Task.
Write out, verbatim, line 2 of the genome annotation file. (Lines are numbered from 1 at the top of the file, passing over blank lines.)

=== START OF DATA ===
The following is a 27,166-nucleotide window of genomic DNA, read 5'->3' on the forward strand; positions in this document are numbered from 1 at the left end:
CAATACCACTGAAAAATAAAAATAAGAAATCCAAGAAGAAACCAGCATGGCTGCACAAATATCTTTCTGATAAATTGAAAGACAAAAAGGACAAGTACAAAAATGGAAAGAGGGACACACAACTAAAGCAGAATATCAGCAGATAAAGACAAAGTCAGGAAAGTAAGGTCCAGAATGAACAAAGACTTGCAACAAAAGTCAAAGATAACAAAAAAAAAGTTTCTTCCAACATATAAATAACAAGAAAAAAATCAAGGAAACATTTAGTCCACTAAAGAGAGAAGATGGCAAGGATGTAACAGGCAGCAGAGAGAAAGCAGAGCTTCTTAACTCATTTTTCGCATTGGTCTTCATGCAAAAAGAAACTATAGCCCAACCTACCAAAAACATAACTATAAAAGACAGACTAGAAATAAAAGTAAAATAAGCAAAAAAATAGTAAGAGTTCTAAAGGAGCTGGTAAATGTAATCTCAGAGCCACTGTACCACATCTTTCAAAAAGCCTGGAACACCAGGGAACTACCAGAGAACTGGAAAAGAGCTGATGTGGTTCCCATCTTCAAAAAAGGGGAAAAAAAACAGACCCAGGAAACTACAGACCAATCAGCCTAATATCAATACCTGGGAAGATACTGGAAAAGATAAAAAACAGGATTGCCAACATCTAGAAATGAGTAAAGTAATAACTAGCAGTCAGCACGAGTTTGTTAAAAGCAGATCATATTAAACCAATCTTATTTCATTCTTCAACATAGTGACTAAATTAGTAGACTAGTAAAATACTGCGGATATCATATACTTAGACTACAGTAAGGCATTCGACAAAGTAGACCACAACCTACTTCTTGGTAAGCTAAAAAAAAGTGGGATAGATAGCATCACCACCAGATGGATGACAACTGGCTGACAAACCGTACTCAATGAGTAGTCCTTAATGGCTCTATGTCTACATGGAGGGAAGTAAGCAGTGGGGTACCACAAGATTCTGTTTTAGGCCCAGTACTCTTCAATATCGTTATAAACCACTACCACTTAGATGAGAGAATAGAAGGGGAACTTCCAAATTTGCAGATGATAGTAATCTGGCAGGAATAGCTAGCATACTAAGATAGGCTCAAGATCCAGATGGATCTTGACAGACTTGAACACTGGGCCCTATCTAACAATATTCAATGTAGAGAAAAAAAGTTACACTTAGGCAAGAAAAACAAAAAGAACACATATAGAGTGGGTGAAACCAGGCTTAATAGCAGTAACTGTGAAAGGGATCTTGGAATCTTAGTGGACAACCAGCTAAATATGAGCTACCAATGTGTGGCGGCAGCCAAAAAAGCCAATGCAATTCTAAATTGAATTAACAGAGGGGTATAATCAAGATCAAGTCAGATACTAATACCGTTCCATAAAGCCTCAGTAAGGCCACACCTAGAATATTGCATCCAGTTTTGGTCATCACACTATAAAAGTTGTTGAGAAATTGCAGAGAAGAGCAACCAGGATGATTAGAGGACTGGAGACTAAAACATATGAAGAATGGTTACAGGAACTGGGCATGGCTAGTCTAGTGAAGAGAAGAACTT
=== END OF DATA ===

CAATACCACTGAAAAATAAAAATAAGAAATCCAAGAAGAAACCAGCATGGCTGCACAAATATCTTTCTGATAAATTGAAAGACAAAAAGGACAAGTACAAAAATGGAAAGAGGGACACACAACTAAAGCAGAATATCAGCAGATAAAGACAAAGTCAGGAAAGTAAGGTCCAGAATGAACAAAGACTTGCAACAAAAGTCAAAGATAACAAAAAAAAAGTTTCTTCCAACATATAAATAACAAGAAAAAAATCAAGGAAACATTTAGTCCACTAAAGAGAGAAGATGGCAAGGATGTAACAGGCAGCAGAGAGAAAGCAGAGCTTCTTAACTCATTTTTCGCATTGGTCTTCATGCAAAAAGAAACTATAGCCCAACCTACCAAAAACATAACTATAAAAGACAGACTAGAAATAAAAGTAAAATAAGCAAAAAAATAGTAAGAGTTCTAAAGGAGCTGGTAAATGTAATCTCAGAGCCACTGTACCACATCTTTCAAAAAGCCTGGAACACCAGGGAACTACCAGAGAACTGGAAAAGAGCTGATGTGGTTCCCATCTTCAAAAAAGGGGAAAAAAAACAGACCCAGGAAACTACAGACCAATCAGCCTAATATCAATACCTGGGAAGATACTGGAAAAGATAAAAAACAGGATTGCCAACATCTAGAAATGAGTAAAGTAATAACTAGCAGTCAGCACGAGTTTGTTAAAAGCAGATCATATTAAACCAATCTTATTTCATTCTTCAACATAGTGACTAAATTAGTAGACTAGTAAAATACTGCGGATATCATATACTTAGACTACAGTAAGGCATTCGACAAAGTAGACCACAACCTACTTCTTGGTAAGCTAAAAAAAAGTGGGATAGATAGCATCACCACCAGATGGATGACAACTGGCTGACAAACCGTACTCAATGAGTAGTCCTTAATGGCTCTATGTCTACATGGAGGGAAGTAAGCAGTGGGGTACCACAAGATTCTGTTTTAGGCCCAGTACTCTTCAATATCGTTATAAACCACTACCACTTAGATGAGAGAATAGAAGGGGAACTTCCAAATTTGCAGATGATAGTAATCTGGCAGGAATAGCTAGCATACTAAGATAGGCTCAAGATCCAGATGGATCTTGACAGACTTGAACACTGGGCCCTATCTAACAATATTCAATGTAGAGAAAAAAAGTTACACTTAGGCAAGAAAAACAAAAAGAACACATATAGAGTGGGTGAAACCAGGCTTAATAGCAGTAACTGTGAAAGGGATCTTGGAATCTTAGTGGACAACCAGCTAAATATGAGCTACCAATGTGTGGCGGCAGCCAAAAAAGCCAATGCAATTCTAAATTGAATTAACAGAGGGGTATAATCAAGATCAAGTCAGATACTAATACCGTTCCATAAAGCCTCAGTAAGGCCACACCTAGAATATTGCATCCAGTTTTGGTCATCACACTATAAAAGTTGTTGAGAAATTGCAGAGAAGAGCAACCAGGATGATTAGAGGACTGGAGACTAAAACATATGAAGAATGGTTACAGGAACTGGGCATGGCTAGTCTAGTGAAGAGAAGAACTT